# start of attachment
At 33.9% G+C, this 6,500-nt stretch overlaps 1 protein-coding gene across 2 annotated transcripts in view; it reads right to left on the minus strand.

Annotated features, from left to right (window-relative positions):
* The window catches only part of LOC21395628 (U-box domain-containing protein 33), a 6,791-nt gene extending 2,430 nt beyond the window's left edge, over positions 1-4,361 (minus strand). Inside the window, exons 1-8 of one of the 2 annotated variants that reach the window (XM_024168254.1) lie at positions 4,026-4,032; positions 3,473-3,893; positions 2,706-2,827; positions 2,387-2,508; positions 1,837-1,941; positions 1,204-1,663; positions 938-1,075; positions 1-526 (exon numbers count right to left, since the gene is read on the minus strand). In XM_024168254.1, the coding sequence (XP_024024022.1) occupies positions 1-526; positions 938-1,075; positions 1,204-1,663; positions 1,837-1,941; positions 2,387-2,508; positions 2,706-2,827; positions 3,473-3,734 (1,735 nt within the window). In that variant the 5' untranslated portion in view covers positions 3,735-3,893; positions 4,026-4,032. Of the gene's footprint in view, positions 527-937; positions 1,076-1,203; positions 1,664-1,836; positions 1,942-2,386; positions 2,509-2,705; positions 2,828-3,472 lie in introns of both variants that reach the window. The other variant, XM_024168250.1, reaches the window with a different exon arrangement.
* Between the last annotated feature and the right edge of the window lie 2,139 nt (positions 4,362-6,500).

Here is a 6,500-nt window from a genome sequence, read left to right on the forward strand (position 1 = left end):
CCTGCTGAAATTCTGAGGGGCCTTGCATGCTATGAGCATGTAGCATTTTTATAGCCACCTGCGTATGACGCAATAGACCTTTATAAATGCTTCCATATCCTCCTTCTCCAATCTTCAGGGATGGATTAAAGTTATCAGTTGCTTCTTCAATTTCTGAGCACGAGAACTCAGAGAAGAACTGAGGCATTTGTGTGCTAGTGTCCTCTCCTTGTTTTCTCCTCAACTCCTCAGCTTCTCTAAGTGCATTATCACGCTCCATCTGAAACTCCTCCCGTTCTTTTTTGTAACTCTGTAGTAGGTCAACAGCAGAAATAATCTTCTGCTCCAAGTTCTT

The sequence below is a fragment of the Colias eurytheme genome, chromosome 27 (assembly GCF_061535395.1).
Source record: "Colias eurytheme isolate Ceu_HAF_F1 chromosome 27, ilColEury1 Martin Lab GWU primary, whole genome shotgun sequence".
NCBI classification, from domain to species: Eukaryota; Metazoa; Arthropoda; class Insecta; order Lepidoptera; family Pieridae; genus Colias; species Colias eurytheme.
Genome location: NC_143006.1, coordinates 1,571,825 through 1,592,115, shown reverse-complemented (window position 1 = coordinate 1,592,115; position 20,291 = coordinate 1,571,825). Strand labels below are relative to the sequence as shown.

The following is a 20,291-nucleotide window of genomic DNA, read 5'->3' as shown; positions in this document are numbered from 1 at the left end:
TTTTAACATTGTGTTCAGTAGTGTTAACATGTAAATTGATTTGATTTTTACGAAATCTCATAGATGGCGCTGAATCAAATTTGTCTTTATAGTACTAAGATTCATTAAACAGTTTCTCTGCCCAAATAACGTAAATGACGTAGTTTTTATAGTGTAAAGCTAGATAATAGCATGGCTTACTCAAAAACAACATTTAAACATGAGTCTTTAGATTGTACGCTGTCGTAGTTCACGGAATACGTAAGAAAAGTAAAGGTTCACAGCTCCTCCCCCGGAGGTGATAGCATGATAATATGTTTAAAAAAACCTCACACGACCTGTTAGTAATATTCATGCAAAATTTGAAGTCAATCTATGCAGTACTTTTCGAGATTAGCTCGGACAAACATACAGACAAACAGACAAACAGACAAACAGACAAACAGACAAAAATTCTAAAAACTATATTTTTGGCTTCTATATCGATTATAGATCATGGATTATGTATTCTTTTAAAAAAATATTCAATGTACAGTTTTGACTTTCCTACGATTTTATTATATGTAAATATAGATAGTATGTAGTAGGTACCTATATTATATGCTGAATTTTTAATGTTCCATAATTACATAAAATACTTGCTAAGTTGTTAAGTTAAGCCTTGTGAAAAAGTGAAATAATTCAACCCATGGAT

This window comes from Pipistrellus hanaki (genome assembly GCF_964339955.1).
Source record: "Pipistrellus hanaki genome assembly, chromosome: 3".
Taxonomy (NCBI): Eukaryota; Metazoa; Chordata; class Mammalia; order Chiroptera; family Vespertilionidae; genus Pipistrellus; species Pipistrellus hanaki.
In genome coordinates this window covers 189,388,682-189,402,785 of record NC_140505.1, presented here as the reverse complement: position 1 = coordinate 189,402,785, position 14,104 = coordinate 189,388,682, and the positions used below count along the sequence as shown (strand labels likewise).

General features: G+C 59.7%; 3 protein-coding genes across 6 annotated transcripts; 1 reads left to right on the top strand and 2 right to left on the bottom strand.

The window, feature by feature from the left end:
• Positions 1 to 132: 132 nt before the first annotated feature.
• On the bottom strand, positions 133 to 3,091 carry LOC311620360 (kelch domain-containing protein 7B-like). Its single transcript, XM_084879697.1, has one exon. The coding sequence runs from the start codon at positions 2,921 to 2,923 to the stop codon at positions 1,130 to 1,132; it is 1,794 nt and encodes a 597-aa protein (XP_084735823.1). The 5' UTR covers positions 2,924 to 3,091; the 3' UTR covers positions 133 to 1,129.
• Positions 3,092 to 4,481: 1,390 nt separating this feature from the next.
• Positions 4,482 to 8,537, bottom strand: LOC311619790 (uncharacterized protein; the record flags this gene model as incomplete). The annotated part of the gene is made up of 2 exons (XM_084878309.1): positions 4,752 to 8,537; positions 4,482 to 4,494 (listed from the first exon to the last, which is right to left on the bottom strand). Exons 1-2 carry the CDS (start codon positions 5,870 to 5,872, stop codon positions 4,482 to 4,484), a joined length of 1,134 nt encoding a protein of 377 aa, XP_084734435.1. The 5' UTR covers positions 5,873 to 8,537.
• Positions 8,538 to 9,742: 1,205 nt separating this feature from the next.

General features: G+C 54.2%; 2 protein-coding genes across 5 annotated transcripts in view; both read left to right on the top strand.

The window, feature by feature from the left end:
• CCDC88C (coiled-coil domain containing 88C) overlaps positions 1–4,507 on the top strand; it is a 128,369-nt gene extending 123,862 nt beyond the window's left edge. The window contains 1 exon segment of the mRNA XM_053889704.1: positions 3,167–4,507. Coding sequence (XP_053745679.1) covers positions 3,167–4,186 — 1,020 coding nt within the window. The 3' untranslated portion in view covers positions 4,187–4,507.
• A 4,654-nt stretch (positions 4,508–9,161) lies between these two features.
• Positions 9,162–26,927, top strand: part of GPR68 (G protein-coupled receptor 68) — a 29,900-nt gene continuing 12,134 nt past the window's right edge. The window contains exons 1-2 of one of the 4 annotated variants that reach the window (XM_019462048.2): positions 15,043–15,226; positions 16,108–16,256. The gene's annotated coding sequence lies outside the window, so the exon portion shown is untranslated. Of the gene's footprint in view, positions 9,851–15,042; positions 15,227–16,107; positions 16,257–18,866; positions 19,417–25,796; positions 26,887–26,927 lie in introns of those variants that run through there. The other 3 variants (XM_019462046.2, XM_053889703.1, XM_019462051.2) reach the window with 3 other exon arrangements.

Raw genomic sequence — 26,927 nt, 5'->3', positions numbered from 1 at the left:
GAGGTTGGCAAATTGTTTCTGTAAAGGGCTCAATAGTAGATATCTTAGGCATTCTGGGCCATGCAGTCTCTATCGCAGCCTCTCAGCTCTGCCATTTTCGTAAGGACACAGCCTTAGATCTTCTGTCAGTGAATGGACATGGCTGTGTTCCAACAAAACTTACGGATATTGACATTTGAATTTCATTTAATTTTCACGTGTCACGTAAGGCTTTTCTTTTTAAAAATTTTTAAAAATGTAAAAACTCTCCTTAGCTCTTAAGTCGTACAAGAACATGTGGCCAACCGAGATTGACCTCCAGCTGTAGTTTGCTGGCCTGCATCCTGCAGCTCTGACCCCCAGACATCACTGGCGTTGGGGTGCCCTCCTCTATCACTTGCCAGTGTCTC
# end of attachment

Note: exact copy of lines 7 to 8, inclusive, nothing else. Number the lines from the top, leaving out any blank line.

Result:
The sequence below is a fragment of the Colias eurytheme genome, chromosome 27 (assembly GCF_061535395.1).
Source record: "Colias eurytheme isolate Ceu_HAF_F1 chromosome 27, ilColEury1 Martin Lab GWU primary, whole genome shotgun sequence".